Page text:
faithful saints (Acts 20:7, I Corinthians 16:1-2, and Hebrews 10:23-25). A faithful child of God would not only worship with faithful saints, but would also continue daily studies of God’s word (Acts 17:10-11) and continual applications of those truths they are studying or have learned in times past (John 8:31-32). Vacationing from our local lives does not mean we stop living the life of a disciple of the Lord.

A faithful child of God should never forget that we are lights expected to shine in this dark world (Matthew 5:13-16 and Philippians 2:15). We teach powerful lessons by way of example (I Thessalonians 2:10). We need to make sure we are the type of example others can follow (I Corinthians 4:16; 11:1 and Philippians 3:17). However, it is hard to be a good example for others to follow if we never examine ourselves to assure we are doing right (Matthew 7:1-5).

We must not forget that we need to spend more time looking at ourselves rather than looking to find fault in everyone else (I Corinthians 11:31-32 and II Corinthians 13:5). Some people can rattle off the problems with everyone else, but cannot see the errors of their own ways (Romans 2:1-3). We have to take an honest look in the mirror all the time to make sure we are right in the sight of God. We have to make sure we are looking in the Scriptures as we examine ourselves so that our opinion of ourselves does not put us into a better place than God does (I Samuel 16:7 and Hebrews 4:12).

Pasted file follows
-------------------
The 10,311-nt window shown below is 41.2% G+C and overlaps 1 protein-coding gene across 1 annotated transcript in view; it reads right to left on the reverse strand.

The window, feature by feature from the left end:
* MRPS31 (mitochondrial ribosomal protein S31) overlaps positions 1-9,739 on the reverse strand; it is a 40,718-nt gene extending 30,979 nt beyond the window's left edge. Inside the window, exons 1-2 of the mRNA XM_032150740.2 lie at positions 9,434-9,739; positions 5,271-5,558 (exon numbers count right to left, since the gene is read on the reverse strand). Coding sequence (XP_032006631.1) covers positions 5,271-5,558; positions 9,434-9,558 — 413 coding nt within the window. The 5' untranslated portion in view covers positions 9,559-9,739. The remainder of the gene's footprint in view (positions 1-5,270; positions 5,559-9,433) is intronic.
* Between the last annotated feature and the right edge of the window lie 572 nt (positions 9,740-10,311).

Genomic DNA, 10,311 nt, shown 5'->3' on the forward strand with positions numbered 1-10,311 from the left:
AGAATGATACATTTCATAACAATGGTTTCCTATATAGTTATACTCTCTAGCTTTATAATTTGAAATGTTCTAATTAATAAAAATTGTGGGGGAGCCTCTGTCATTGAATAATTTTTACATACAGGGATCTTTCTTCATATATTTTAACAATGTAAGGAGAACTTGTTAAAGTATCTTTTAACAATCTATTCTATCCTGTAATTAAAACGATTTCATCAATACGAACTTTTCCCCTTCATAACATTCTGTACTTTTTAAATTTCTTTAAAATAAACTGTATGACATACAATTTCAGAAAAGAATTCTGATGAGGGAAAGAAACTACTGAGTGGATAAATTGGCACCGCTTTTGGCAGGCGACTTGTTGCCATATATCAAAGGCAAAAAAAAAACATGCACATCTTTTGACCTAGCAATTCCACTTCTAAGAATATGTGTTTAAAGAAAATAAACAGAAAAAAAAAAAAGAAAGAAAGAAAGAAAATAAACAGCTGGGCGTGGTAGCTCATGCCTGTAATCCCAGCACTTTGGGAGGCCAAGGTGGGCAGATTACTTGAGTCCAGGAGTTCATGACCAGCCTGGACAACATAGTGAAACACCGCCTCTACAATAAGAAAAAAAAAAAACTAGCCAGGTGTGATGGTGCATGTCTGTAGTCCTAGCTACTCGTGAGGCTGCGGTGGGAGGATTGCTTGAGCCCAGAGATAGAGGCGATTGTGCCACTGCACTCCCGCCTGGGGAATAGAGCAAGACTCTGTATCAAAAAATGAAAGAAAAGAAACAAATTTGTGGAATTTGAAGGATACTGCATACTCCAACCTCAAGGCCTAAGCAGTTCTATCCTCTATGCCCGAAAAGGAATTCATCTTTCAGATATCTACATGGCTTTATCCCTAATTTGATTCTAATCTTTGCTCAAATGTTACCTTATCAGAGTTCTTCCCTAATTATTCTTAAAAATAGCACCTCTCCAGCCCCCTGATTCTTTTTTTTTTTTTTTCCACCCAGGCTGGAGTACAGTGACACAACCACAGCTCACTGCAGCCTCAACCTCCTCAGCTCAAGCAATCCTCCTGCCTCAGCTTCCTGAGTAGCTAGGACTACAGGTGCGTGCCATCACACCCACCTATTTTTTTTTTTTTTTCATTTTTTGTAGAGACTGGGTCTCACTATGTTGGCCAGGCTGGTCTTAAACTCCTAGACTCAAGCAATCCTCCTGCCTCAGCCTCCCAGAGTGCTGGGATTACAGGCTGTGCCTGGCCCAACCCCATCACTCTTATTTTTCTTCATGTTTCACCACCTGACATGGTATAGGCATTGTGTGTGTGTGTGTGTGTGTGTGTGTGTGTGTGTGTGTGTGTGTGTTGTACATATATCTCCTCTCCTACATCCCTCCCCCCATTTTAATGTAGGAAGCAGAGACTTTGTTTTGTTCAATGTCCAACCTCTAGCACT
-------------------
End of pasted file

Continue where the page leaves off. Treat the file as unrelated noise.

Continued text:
As God’s people, we must not forget that the Bible is our source for everything we need to know (Job 32:8, II Timothy 3:16-17, and II Peter 1:3). For example, so many people spend their money going to physiologists to try to find remedies for things like stress. Frankly, the word of God shows us these remedies. Martha was one who was stressed over the little things in life that do not matter much at all. She was trying to show hospitality, but was missing the big picture that learning from Jesus was more important (Luke 10:38-40). Jesus told her: